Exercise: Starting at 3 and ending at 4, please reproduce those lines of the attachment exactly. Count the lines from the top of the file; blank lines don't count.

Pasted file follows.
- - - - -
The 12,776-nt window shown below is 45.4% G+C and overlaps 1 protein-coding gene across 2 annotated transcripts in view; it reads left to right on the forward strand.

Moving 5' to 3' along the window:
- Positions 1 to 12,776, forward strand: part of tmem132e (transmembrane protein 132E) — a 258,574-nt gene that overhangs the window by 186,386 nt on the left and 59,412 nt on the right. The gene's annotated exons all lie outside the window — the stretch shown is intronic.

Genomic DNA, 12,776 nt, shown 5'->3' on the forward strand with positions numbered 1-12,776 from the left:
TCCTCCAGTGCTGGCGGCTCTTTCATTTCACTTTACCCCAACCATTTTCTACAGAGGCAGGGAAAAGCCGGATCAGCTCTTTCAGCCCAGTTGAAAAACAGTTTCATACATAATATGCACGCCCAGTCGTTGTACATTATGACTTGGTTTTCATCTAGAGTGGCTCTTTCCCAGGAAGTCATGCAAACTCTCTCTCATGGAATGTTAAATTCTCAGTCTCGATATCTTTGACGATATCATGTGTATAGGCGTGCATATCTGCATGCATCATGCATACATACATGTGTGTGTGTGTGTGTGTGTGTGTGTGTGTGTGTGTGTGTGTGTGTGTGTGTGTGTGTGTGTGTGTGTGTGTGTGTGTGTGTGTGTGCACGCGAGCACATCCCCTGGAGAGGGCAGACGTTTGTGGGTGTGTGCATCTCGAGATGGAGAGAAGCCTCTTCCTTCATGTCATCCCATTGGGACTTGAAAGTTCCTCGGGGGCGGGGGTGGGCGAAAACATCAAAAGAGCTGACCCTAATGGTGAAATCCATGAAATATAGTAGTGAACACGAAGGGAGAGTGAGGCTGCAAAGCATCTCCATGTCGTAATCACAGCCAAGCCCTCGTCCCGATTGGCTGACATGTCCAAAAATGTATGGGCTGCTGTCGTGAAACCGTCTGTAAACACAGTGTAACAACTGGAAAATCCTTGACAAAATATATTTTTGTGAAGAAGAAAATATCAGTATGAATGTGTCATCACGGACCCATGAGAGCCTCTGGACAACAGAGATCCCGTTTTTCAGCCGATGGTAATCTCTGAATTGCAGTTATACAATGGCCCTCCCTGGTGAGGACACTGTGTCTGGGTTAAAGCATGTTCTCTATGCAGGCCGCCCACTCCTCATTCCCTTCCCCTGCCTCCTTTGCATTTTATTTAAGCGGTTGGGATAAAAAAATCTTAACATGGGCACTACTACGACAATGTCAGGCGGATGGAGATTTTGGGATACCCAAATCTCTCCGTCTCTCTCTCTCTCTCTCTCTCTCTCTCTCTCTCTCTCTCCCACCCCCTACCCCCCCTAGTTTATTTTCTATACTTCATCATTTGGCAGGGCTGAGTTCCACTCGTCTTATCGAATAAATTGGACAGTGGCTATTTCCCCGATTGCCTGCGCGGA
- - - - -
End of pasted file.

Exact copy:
- Positions 1 to 12,776, forward strand: part of tmem132e (transmembrane protein 132E) — a 258,574-nt gene that overhangs the window by 186,386 nt on the left and 59,412 nt on the right. The gene's annotated exons all lie outside the window — the stretch shown is intronic.

Genomic DNA, 12,776 nt, shown 5'->3' on the forward strand with positions numbered 1-12,776 from the left: